In addition to performing poorly on many devices, fancy animations on the web have accessibility implications as well. Val Head provides some good guidelines.
Different people have different conditions and reactions, of course. But these examples show that the triggers are more nuanced than one might think if one simply assumes that any or all animation will be problematic. Three factors, in particular, play a big role: the relative size of the movement, the direction of movement, and the perceived distance an animated object covers.
A bit late to this, but it was nice to see the discovery of gravitational waves talked about so widely last month. Brian Greene's segment on the Late Show with Stephen Colbert was particularly well-done.
Impressive engine improvements, and a really neat launch trailer. It's surprising how much better Leap Motion was able to make their 3-year-old device without new hardware. This comparison video from UploadVR shows off the myriad of occlusion and tracking enhancements.
So the day after Firewatch ships, Steve and I fly down to San Francisco and head to Thee Parkside, a tiny little dive bar that shares a wall with Campo’s office. We drink and joke and eat a lot of corn dogs and I profusely thank everyone on the team, one by one, probably a little bit too emotionally (but I really meant it!), thanking them for their sacrifices, their creativity, their hard work, their brilliance. Sean Vanaman and Jake Rodkin of Campo get up and give a real nice speech, which is never easy, to everyone in the room doing the same, and it’s lovely. All of us find ourselves in the same weird afterglow of actually having done it, something I think feels weird and almost hilarious to all of us. How did this happen? What are the odds? We made this thing. So I give Sean a hug, and he leans in and says “let’s do this again.” That’s how Firewatch really ends.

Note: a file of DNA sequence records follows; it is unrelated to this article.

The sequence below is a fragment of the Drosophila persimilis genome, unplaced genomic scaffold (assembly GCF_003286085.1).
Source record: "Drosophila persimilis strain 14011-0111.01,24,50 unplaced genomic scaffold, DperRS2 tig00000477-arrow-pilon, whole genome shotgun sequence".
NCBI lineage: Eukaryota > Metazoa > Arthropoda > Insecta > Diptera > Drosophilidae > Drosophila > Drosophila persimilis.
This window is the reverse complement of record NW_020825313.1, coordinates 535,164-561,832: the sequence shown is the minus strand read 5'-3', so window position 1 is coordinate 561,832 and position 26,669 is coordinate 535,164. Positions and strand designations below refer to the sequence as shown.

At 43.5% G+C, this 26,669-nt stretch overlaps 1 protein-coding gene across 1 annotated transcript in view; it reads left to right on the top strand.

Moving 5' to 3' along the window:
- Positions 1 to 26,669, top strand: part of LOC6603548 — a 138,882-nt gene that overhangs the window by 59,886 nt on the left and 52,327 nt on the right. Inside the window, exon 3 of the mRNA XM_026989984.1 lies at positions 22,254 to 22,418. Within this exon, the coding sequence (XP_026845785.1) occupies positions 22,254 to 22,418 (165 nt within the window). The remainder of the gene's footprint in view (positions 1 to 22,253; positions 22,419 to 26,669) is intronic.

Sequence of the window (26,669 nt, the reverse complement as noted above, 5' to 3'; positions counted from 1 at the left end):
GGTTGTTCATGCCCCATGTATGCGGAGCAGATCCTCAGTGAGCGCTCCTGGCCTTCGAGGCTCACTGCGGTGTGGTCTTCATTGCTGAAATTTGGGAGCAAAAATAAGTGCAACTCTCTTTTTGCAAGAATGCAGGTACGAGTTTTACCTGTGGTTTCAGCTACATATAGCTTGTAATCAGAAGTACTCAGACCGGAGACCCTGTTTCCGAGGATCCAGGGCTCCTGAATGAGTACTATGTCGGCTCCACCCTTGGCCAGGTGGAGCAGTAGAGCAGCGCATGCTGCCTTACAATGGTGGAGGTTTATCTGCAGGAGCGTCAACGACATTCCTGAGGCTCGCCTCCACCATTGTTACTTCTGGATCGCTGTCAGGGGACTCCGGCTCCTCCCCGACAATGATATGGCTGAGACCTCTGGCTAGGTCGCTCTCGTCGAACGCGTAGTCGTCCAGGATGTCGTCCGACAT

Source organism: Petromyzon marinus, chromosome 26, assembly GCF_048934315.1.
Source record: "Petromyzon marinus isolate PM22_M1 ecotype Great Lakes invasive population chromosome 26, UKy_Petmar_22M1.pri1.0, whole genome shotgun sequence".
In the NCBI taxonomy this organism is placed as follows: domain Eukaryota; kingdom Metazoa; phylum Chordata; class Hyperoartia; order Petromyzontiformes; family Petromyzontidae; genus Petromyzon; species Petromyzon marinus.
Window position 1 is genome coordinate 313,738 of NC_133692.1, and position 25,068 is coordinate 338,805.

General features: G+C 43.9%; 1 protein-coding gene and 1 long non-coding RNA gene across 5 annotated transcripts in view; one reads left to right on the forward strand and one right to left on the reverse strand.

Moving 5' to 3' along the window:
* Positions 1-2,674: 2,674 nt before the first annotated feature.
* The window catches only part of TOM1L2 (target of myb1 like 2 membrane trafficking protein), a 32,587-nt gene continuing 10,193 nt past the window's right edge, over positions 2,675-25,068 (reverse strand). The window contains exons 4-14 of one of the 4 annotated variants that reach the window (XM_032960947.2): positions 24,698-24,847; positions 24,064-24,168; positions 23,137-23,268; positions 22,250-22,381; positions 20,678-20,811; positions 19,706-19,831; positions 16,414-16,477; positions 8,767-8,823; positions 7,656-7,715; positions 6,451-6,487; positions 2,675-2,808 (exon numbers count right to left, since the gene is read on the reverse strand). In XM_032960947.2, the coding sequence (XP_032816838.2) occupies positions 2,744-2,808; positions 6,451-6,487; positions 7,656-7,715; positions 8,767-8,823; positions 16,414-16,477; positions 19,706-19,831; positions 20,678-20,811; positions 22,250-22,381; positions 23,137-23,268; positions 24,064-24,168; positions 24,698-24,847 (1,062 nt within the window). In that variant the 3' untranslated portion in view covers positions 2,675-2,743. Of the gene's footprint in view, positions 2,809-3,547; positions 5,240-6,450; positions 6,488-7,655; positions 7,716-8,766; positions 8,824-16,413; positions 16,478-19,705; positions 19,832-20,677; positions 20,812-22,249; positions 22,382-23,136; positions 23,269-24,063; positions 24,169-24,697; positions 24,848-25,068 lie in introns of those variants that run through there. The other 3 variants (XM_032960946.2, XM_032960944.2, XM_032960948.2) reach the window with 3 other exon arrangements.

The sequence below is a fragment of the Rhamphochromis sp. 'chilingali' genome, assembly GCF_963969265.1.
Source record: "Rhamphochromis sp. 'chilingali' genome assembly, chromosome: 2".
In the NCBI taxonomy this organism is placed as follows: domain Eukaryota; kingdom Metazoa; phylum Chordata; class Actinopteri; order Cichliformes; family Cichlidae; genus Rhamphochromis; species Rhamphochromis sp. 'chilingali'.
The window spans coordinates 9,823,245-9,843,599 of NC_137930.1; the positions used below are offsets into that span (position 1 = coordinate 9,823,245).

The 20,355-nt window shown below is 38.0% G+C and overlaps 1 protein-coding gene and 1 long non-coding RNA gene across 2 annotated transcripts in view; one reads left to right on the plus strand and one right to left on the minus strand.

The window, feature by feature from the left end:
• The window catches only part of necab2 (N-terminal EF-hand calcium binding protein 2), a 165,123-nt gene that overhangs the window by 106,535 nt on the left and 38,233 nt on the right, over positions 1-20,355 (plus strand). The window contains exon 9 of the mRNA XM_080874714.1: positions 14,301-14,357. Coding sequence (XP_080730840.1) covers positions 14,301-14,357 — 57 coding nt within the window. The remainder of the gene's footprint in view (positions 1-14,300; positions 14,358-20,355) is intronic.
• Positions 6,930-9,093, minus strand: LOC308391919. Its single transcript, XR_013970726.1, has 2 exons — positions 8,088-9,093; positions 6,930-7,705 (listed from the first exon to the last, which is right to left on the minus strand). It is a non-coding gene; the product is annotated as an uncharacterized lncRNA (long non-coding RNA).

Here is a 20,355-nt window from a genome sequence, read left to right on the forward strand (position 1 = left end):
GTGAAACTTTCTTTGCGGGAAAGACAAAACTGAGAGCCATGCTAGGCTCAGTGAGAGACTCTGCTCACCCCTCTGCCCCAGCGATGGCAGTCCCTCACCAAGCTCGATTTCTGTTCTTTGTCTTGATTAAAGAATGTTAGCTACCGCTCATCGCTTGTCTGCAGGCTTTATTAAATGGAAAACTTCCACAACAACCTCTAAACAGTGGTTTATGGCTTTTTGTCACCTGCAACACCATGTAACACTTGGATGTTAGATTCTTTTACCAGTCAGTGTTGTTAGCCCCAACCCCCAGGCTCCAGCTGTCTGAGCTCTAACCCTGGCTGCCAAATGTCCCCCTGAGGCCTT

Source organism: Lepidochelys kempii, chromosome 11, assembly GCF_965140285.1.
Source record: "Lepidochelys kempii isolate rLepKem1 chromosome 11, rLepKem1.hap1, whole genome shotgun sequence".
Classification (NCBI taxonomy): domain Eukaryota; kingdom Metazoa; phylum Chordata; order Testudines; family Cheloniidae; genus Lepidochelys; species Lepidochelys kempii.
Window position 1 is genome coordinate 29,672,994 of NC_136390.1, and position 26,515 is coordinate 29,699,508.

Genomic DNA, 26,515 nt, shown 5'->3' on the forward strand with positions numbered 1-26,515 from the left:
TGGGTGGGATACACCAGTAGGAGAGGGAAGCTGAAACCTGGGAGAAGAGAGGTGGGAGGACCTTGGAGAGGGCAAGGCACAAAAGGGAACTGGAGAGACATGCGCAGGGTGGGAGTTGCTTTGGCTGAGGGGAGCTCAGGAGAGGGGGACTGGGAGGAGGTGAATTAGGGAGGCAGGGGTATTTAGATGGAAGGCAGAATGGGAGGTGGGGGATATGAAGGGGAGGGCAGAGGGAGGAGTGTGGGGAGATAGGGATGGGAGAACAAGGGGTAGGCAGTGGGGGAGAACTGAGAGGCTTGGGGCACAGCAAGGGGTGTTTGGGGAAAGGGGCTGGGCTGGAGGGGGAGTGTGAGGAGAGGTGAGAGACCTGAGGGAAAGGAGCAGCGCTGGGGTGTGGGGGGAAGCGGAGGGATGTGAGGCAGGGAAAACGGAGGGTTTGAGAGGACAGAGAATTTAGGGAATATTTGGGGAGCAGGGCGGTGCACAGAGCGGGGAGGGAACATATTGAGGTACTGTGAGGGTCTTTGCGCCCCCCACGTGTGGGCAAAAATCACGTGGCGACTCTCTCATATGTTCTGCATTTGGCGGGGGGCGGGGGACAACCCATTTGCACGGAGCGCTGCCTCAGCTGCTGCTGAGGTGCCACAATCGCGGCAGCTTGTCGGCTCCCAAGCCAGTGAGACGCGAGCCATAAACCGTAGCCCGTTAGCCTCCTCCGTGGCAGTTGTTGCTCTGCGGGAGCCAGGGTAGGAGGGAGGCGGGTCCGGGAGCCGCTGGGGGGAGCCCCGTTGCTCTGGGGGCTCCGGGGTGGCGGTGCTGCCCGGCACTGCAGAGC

This post feels like the written equivalent of Matt Damon and Ben Affleck's Oscar acceptance speech. Surprise, excitement, thankfulness, and emotion. Very well-deserved.
This video by Lazy Game Reviews of the in-game photos you can develop is also great. The team at Campo really put themselves into every detail, and I'm really glad to hear that they're continuing.
Go to Settings > General > Accessibility > AssistiveTouch and turn AssistiveTouch on
Go to your home screen and drag the AssistiveTouch icon to the bottom-right corner of the screen
Swipe down to show Spotlight search, and swipe up when the AssistiveTouch icon finishes moving above the keyboard. You don't need to lift your finger. Do this a bunch of times until Spotlight becomes noticeably faster.
Open an app and the opening animation should be gone. If not, repeat step 3.
Disable AssistiveTouch to hide the icon.
Animations will resume when you reboot, but until then things should feel a bit faster. The official alternative is to use Accessibility > Reduce Motion, but that still adds a few milliseconds of blur animation to every action.